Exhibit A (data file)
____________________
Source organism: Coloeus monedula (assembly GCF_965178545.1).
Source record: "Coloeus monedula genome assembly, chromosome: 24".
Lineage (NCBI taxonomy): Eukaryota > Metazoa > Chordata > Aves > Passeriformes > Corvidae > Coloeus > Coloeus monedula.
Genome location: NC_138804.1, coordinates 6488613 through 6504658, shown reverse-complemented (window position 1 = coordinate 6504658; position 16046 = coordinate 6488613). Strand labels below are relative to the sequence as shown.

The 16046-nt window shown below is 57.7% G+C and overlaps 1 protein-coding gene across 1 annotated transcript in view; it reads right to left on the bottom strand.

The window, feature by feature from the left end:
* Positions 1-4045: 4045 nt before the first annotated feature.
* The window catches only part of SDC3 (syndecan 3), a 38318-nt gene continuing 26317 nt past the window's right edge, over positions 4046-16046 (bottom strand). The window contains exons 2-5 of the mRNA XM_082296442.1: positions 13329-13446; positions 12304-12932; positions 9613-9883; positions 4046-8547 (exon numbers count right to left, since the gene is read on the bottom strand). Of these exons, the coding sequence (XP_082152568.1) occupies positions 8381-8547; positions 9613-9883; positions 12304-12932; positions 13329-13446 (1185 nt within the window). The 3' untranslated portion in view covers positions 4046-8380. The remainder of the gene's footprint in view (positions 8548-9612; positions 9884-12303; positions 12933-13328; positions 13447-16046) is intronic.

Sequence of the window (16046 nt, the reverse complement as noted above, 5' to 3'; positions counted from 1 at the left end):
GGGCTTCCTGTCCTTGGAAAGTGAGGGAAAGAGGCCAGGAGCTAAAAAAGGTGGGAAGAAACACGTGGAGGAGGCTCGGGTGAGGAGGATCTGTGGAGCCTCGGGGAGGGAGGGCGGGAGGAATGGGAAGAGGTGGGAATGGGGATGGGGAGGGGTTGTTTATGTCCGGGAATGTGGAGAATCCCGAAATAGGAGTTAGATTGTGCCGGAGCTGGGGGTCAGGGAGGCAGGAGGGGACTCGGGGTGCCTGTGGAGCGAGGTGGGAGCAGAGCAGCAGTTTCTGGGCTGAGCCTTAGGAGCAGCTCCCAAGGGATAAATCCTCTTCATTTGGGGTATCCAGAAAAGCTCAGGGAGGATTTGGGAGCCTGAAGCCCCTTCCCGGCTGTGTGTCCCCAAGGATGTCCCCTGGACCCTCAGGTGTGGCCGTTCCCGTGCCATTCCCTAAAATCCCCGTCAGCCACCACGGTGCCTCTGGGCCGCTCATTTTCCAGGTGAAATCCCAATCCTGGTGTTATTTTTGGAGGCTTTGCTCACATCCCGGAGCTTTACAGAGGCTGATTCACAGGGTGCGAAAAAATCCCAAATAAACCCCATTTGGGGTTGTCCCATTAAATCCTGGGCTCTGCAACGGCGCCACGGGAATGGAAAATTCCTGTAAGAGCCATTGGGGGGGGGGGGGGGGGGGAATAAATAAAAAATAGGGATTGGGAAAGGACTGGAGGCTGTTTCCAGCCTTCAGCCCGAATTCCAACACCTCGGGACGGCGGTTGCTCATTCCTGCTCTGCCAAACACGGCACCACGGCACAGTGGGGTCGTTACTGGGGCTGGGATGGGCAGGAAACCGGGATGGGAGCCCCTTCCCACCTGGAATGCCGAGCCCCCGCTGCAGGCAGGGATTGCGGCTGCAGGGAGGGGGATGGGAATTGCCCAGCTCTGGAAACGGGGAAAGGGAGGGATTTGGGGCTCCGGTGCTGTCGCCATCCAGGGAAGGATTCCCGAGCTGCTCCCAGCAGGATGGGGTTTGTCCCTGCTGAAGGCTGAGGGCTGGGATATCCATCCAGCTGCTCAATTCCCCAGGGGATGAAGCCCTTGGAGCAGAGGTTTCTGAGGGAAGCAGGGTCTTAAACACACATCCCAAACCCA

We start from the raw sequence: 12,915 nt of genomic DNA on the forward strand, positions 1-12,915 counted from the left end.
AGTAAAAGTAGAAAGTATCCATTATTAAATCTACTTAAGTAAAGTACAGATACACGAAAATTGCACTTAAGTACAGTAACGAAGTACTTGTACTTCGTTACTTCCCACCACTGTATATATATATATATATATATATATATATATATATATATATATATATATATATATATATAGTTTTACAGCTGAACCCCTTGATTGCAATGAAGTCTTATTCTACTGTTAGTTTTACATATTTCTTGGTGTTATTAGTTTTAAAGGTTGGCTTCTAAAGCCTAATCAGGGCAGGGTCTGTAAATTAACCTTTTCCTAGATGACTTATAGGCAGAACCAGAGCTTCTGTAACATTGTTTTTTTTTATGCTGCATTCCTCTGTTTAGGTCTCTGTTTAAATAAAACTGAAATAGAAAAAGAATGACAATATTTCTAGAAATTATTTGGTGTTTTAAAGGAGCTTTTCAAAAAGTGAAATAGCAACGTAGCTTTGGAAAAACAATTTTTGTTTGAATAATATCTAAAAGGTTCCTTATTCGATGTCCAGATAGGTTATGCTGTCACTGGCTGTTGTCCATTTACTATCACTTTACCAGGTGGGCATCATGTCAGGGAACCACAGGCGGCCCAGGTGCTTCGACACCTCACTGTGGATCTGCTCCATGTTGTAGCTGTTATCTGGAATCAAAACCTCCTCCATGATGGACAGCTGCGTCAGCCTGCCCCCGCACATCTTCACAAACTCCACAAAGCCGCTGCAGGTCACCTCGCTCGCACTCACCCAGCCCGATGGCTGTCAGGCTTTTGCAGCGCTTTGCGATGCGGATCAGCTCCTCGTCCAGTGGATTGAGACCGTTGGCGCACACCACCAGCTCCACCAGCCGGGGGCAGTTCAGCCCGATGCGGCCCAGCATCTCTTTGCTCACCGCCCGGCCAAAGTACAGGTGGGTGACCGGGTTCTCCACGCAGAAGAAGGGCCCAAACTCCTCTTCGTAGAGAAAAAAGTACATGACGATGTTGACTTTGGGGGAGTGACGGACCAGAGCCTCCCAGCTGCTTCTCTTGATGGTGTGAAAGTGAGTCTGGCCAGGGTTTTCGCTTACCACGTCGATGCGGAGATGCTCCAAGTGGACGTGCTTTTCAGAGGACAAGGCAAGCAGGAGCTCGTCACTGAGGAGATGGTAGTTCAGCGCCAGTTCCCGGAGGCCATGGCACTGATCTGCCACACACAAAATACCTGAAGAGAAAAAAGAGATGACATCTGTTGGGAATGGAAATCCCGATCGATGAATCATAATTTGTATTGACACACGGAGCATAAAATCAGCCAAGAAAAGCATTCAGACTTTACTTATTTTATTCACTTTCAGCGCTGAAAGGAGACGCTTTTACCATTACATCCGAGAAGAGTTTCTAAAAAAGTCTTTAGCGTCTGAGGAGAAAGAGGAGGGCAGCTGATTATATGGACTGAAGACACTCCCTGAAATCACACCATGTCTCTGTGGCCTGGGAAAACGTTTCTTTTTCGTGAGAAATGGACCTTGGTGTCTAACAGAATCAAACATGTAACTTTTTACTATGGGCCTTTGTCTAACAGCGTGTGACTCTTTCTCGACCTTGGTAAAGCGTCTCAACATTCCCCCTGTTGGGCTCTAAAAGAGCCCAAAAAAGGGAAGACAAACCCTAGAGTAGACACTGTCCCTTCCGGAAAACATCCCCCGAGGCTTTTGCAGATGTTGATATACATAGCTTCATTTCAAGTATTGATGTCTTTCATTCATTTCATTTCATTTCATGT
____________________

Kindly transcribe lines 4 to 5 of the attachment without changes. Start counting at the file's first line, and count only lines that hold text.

Genome location: NC_138804.1, coordinates 6488613 through 6504658, shown reverse-complemented (window position 1 = coordinate 6504658; position 16046 = coordinate 6488613). Strand labels below are relative to the sequence as shown.

The 16046-nt window shown below is 57.7% G+C and overlaps 1 protein-coding gene across 1 annotated transcript in view; it reads right to left on the bottom strand.